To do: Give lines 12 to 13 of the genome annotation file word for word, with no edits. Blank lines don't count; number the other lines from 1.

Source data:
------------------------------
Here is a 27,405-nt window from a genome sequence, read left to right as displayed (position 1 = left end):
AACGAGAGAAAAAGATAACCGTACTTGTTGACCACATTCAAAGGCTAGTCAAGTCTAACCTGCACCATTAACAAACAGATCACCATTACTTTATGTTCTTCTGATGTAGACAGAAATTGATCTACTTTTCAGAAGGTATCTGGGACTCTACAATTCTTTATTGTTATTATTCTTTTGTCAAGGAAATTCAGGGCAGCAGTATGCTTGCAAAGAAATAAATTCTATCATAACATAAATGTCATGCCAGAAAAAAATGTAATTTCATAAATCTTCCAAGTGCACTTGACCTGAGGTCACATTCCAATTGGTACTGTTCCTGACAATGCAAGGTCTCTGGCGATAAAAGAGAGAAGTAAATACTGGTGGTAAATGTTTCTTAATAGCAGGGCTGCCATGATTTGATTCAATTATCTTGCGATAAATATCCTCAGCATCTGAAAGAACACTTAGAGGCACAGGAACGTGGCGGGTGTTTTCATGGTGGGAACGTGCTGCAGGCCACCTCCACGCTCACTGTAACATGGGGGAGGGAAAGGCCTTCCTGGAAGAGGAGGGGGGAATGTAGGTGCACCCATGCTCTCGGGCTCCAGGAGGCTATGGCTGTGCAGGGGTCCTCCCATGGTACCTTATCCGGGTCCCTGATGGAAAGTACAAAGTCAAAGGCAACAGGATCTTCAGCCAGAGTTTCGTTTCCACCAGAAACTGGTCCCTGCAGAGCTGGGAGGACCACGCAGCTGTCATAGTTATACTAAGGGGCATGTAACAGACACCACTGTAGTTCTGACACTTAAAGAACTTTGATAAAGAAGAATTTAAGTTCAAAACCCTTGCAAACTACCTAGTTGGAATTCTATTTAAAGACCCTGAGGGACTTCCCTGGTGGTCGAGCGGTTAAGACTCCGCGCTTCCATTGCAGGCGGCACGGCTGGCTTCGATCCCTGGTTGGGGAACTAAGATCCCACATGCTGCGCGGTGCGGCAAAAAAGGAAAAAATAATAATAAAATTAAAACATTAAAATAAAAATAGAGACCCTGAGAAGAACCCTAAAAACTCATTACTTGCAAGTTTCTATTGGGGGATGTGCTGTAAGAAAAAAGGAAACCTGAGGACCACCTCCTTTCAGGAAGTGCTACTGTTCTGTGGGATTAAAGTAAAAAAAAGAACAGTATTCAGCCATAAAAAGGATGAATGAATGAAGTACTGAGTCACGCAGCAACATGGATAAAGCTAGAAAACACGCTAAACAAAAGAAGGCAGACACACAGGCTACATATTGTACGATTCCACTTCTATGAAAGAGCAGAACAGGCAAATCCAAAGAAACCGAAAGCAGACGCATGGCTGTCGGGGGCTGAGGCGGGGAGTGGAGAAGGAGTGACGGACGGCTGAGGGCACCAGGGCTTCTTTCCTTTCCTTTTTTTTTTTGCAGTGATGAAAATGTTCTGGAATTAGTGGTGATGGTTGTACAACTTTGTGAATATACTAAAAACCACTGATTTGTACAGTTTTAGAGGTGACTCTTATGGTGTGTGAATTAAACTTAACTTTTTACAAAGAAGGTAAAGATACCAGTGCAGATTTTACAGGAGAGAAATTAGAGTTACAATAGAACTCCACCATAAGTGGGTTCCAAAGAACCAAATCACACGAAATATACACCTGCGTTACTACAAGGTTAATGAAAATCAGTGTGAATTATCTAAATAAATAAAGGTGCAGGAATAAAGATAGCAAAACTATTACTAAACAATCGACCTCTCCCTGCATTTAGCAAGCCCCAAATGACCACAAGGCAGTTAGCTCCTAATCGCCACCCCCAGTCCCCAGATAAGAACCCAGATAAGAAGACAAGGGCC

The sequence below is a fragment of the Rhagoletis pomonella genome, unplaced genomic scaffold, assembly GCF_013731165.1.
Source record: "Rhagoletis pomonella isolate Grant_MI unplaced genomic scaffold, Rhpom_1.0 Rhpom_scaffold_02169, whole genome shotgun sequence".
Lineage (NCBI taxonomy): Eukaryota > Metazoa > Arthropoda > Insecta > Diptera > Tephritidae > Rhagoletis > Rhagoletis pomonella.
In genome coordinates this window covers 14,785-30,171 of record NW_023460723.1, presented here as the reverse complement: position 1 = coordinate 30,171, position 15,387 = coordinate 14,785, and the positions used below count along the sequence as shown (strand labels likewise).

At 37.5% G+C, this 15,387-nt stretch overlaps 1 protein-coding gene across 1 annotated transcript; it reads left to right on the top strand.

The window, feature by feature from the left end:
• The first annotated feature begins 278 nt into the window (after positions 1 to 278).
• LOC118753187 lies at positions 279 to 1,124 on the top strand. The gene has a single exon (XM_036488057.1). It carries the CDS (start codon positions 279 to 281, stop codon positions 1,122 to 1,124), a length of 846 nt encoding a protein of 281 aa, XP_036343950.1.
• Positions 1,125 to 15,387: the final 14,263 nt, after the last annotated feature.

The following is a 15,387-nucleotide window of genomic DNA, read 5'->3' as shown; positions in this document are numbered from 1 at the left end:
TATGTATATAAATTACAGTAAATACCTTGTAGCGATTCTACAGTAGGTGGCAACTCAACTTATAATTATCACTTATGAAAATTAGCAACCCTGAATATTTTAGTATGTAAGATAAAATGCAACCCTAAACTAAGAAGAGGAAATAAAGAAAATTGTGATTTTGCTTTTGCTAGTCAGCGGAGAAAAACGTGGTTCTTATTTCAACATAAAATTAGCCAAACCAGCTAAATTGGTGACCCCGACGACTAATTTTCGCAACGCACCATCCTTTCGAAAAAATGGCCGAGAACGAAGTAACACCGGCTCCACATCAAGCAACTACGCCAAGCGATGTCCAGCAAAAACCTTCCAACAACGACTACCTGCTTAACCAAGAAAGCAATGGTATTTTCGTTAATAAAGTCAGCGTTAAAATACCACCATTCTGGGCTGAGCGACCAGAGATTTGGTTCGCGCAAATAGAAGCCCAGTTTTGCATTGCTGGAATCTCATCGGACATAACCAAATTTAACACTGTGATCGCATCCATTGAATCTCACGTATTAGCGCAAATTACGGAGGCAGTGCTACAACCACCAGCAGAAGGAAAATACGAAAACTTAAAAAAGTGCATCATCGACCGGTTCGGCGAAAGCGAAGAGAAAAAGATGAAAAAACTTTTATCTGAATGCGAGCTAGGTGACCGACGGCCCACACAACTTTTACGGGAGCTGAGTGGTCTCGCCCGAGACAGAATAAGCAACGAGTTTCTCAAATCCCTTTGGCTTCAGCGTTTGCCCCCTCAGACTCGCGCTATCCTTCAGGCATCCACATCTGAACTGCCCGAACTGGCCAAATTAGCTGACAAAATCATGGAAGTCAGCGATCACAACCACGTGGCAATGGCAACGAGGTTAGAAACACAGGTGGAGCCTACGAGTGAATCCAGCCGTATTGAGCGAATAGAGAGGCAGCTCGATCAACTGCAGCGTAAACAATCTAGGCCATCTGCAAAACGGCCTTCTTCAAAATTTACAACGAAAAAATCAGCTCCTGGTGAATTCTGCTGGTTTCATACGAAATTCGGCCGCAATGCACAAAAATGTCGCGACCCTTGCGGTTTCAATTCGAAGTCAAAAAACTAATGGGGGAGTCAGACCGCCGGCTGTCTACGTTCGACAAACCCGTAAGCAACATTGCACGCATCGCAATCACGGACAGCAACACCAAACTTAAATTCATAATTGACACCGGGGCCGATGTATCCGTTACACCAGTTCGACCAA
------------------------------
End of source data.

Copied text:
The following is a 15,387-nucleotide window of genomic DNA, read 5'->3' as shown; positions in this document are numbered from 1 at the left end:
TATGTATATAAATTACAGTAAATACCTTGTAGCGATTCTACAGTAGGTGGCAACTCAACTTATAATTATCACTTATGAAAATTAGCAACCCTGAATATTTTAGTATGTAAGATAAAATGCAACCCTAAACTAAGAAGAGGAAATAAAGAAAATTGTGATTTTGCTTTTGCTAGTCAGCGGAGAAAAACGTGGTTCTTATTTCAACATAAAATTAGCCAAACCAGCTAAATTGGTGACCCCGACGACTAATTTTCGCAACGCACCATCCTTTCGAAAAAATGGCCGAGAACGAAGTAACACCGGCTCCACATCAAGCAACTACGCCAAGCGATGTCCAGCAAAAACCTTCCAACAACGACTACCTGCTTAACCAAGAAAGCAATGGTATTTTCGTTAATAAAGTCAGCGTTAAAATACCACCATTCTGGGCTGAGCGACCAGAGATTTGGTTCGCGCAAATAGAAGCCCAGTTTTGCATTGCTGGAATCTCATCGGACATAACCAAATTTAACACTGTGATCGCATCCATTGAATCTCACGTATTAGCGCAAATTACGGAGGCAGTGCTACAACCACCAGCAGAAGGAAAATACGAAAACTTAAAAAAGTGCATCATCGACCGGTTCGGCGAAAGCGAAGAGAAAAAGATGAAAAAACTTTTATCTGAATGCGAGCTAGGTGACCGACGGCCCACACAACTTTTACGGGAGCTGAGTGGTCTCGCCCGAGACAGAATAAGCAACGAGTTTCTCAAATCCCTTTGGCTTCAGCGTTTGCCCCCTCAGACTCGCGCTATCCTTCAGGCATCCACATCTGAACTGCCCGAACTGGCCAAATTAGCTGACAAAATCATGGAAGTCAGCGATCACAACCACGTGGCAATGGCAACGAGGTTAGAAACACAGGTGGAGCCTACGAGTGAATCCAGCCGTATTGAGCGAATAGAGAGGCAGCTCGATCAACTGCAGCGTAAACAATCTAGGCCATCTGCAAAACGGCCTTCTTCAAAATTTACAACGAAAAAATCAGCTCCTGGTGAATTCTGCTGGTTTCATACGAAATTCGGCCGCAATGCACAAAAATGTCGCGACCCTTGCGGTTTCAATTCGAAGTCAAAAAACTAATGGGGGAGTCAGACCGCCGGCTGTCTACGTTCGACAAACCCGTAAGCAACATTGCACGCATCGCAATCACGGACAGCAACACCAAACTTAAATTCATAATTGACACCGGGGCCGATGTATCCGTTACACCAGTTCGACCAA